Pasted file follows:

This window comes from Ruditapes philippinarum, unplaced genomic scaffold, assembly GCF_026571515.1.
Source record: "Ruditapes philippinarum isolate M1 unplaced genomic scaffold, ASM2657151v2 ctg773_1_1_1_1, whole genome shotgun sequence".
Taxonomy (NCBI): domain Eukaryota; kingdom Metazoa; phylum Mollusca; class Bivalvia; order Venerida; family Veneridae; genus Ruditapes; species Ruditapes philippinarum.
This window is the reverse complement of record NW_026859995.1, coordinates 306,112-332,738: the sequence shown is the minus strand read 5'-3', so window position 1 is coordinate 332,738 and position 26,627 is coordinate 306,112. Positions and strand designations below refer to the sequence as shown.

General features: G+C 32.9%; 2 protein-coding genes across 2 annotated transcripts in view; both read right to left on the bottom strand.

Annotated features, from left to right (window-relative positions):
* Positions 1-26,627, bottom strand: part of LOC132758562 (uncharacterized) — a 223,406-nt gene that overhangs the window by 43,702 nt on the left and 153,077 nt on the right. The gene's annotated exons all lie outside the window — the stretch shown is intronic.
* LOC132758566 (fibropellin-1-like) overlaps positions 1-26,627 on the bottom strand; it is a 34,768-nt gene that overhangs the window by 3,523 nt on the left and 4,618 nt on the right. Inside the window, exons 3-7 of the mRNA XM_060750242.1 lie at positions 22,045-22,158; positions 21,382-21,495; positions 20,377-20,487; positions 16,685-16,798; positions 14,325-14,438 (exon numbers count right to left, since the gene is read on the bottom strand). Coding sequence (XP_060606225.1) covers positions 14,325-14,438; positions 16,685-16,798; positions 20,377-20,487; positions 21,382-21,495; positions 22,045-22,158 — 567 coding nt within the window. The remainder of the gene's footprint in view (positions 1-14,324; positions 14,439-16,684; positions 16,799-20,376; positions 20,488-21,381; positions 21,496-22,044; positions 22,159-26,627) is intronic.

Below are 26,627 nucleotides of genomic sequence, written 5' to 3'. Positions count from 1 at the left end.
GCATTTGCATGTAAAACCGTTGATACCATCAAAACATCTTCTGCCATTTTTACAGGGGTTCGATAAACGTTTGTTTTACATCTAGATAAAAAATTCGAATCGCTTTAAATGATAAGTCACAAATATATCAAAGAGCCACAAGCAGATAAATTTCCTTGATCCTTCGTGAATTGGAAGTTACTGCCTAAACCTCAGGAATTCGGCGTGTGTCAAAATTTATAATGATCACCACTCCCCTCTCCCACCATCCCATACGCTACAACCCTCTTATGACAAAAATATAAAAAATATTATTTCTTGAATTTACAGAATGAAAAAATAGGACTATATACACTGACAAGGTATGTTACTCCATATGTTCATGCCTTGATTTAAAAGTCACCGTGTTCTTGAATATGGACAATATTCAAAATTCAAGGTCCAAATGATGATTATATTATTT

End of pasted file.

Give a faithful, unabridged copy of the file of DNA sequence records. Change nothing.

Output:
This window comes from Ruditapes philippinarum, unplaced genomic scaffold, assembly GCF_026571515.1.
Source record: "Ruditapes philippinarum isolate M1 unplaced genomic scaffold, ASM2657151v2 ctg773_1_1_1_1, whole genome shotgun sequence".
Taxonomy (NCBI): domain Eukaryota; kingdom Metazoa; phylum Mollusca; class Bivalvia; order Venerida; family Veneridae; genus Ruditapes; species Ruditapes philippinarum.
This window is the reverse complement of record NW_026859995.1, coordinates 306,112-332,738: the sequence shown is the minus strand read 5'-3', so window position 1 is coordinate 332,738 and position 26,627 is coordinate 306,112. Positions and strand designations below refer to the sequence as shown.

General features: G+C 32.9%; 2 protein-coding genes across 2 annotated transcripts in view; both read right to left on the bottom strand.

Annotated features, from left to right (window-relative positions):
* Positions 1-26,627, bottom strand: part of LOC132758562 (uncharacterized) — a 223,406-nt gene that overhangs the window by 43,702 nt on the left and 153,077 nt on the right. The gene's annotated exons all lie outside the window — the stretch shown is intronic.
* LOC132758566 (fibropellin-1-like) overlaps positions 1-26,627 on the bottom strand; it is a 34,768-nt gene that overhangs the window by 3,523 nt on the left and 4,618 nt on the right. Inside the window, exons 3-7 of the mRNA XM_060750242.1 lie at positions 22,045-22,158; positions 21,382-21,495; positions 20,377-20,487; positions 16,685-16,798; positions 14,325-14,438 (exon numbers count right to left, since the gene is read on the bottom strand). Coding sequence (XP_060606225.1) covers positions 14,325-14,438; positions 16,685-16,798; positions 20,377-20,487; positions 21,382-21,495; positions 22,045-22,158 — 567 coding nt within the window. The remainder of the gene's footprint in view (positions 1-14,324; positions 14,439-16,684; positions 16,799-20,376; positions 20,488-21,381; positions 21,496-22,044; positions 22,159-26,627) is intronic.

Below are 26,627 nucleotides of genomic sequence, written 5' to 3'. Positions count from 1 at the left end.
GCATTTGCATGTAAAACCGTTGATACCATCAAAACATCTTCTGCCATTTTTACAGGGGTTCGATAAACGTTTGTTTTACATCTAGATAAAAAATTCGAATCGCTTTAAATGATAAGTCACAAATATATCAAAGAGCCACAAGCAGATAAATTTCCTTGATCCTTCGTGAATTGGAAGTTACTGCCTAAACCTCAGGAATTCGGCGTGTGTCAAAATTTATAATGATCACCACTCCCCTCTCCCACCATCCCATACGCTACAACCCTCTTATGACAAAAATATAAAAAATATTATTTCTTGAATTTACAGAATGAAAAAATAGGACTATATACACTGACAAGGTATGTTACTCCATATGTTCATGCCTTGATTTAAAAGTCACCGTGTTCTTGAATATGGACAATATTCAAAATTCAAGGTCCAAATGATGATTATATTATTT